I’ve been on Twitter for a considerable time now and I’m enjoying the fact that more and more people are talking to me. At first, it seemed like Twitter was just a giant firehose, spraying thoughts from people all over the world. One friend of mine has compared it to the world’s biggest tea party, with conversations going on in various spaces.
But in a way, Twitter is also like blogging: you have to give to receive. The more I respond to other people’s tweets or send tweets to them, the more likely they are to say something in return.
I like to imagine that Twitter users fall into different bird categories:
Owls: These people are the power users of Twitter, with thousands of followers. They are knowledgeable in their own fields and adept with using Twitter. When I click on a link in their tweets, I’m rewarded by an interesting photo or an article where I can learn some noteworthy information.
Blue jays: This group are show-offs. They haven’t quite figured out that Twitter is not about selling 24/7 (ugh), but more about building relationships and sharing knowledge. They constantly ask for retweets and when you click on a link, you are taken to a website where the user wants you to buy something. A pop-up window may appear, too.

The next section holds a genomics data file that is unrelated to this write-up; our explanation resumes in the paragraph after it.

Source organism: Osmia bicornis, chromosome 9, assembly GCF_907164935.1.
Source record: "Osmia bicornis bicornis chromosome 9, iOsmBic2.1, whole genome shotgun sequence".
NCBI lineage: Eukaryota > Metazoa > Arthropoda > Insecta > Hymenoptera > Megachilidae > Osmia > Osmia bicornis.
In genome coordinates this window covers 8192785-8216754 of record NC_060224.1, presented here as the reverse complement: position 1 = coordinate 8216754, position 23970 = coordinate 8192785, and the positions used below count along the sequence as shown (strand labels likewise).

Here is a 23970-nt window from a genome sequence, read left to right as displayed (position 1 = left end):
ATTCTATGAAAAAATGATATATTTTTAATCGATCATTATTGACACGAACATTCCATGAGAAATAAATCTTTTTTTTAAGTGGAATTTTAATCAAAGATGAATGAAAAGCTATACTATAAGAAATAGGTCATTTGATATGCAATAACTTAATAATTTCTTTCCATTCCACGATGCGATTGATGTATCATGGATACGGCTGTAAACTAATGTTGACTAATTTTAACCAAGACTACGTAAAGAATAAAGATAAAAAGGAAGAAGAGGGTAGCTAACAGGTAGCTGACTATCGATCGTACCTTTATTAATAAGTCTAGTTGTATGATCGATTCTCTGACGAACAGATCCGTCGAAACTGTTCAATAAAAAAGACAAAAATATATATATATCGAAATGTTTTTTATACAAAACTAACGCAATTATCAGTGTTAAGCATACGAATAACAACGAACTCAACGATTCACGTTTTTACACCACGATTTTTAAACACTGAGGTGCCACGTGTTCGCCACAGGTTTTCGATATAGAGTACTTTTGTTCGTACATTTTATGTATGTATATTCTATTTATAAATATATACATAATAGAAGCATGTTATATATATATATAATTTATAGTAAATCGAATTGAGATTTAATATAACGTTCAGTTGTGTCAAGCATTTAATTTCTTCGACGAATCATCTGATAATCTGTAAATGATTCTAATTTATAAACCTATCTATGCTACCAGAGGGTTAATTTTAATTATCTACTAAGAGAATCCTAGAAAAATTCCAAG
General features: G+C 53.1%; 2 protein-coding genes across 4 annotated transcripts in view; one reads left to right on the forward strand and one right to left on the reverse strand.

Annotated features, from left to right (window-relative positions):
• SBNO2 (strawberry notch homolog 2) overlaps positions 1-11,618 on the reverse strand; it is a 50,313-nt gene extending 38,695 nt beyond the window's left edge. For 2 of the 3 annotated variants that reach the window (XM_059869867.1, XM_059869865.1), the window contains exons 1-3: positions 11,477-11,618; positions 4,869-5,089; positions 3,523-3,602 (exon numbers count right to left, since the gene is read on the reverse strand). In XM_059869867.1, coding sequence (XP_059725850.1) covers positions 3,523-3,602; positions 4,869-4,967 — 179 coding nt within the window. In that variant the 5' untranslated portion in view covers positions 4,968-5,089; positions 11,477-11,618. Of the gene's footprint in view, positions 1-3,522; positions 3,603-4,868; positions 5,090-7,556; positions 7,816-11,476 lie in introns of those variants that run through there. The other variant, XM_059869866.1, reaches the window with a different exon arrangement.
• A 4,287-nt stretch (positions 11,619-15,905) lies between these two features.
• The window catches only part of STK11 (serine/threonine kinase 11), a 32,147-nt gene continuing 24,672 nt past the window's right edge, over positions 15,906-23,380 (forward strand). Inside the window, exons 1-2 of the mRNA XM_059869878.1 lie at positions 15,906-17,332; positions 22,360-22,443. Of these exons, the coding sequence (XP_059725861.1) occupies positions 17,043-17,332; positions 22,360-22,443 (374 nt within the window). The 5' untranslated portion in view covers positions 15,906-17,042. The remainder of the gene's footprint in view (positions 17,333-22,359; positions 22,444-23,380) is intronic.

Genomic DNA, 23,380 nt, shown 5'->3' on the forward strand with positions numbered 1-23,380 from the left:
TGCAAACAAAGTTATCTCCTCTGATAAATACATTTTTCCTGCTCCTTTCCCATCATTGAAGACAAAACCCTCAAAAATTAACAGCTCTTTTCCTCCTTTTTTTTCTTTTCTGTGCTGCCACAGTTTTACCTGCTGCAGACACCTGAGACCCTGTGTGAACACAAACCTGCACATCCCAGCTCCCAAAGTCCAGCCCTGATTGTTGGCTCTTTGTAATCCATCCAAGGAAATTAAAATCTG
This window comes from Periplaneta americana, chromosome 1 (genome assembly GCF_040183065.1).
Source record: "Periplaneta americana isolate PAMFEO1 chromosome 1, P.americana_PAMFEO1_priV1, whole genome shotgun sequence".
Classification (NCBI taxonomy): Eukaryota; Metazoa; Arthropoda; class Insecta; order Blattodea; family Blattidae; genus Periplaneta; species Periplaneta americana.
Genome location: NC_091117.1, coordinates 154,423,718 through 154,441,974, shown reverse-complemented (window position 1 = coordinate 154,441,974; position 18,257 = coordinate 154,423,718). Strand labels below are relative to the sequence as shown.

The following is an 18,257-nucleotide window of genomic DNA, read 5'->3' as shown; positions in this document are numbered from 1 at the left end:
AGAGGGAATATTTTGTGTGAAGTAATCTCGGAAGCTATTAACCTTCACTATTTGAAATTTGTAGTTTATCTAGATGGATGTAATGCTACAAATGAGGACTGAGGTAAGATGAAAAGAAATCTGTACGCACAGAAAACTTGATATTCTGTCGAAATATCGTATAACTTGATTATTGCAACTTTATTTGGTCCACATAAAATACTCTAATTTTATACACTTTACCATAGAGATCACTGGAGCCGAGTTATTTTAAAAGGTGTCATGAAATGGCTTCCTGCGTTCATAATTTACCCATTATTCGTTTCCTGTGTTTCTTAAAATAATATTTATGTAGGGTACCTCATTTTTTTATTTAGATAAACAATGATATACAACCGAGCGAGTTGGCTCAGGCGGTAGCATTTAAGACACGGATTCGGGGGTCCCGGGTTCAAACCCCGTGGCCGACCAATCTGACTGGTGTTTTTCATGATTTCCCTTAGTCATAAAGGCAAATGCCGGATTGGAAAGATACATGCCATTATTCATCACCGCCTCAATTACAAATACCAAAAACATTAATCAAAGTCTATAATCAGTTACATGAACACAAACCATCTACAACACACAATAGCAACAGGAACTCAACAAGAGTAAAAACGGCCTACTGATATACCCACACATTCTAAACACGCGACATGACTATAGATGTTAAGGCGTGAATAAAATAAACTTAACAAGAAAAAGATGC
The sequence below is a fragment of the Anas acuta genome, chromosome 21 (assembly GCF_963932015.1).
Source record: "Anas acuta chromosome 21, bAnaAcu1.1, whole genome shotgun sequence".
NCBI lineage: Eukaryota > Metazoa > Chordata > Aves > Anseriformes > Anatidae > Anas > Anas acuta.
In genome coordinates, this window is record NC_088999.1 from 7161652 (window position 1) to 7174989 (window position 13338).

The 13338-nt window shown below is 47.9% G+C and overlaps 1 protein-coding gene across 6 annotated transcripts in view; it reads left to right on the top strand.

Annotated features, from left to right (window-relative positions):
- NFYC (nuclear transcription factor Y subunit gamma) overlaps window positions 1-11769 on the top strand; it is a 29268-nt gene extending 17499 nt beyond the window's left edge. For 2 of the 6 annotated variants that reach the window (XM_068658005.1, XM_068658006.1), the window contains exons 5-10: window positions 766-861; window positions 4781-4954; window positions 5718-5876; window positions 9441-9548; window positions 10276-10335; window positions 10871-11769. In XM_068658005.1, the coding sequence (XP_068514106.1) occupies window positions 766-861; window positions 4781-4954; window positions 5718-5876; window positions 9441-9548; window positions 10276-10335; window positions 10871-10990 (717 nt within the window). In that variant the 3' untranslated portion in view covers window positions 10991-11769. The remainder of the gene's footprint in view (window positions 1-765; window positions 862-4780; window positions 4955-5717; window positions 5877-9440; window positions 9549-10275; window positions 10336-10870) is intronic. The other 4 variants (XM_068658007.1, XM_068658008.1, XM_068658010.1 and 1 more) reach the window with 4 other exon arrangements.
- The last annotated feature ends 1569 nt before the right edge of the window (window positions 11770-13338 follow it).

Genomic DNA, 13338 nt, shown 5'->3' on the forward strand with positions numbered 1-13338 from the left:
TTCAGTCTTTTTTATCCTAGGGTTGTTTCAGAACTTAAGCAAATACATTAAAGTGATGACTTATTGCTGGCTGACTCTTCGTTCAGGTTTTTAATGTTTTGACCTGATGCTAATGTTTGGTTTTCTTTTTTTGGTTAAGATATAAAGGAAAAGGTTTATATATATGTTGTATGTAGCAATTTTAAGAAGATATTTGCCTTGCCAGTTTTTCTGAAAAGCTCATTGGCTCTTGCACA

Parrots: They’re colorful and entertaining. Their tweets make me laugh. I’m following Steve Martin, the comedian and actor, because his tweets are hilarious.
Hawks: This group is the strangest on Twitter. They pounce on me and follow me, but then fly off elsewhere. I guess they just want to increase their number of followers.
Doves: They nest on Twitter and are interested in having conversations and building relationships. This is my favorite group, because it’s fun to say things, be answered and get some back-and-forth conversations going. Some of my fellow bloggers have joined me on Twitter and vice versa, and I find it great fun to talk with them.
Baby chicks: This group are the newbies on Twitter. They’re still getting the hang of how Twitter works, but they learn in time.
Blog readers, can you think of any other bird categories? I’d be interested to hear your thoughts.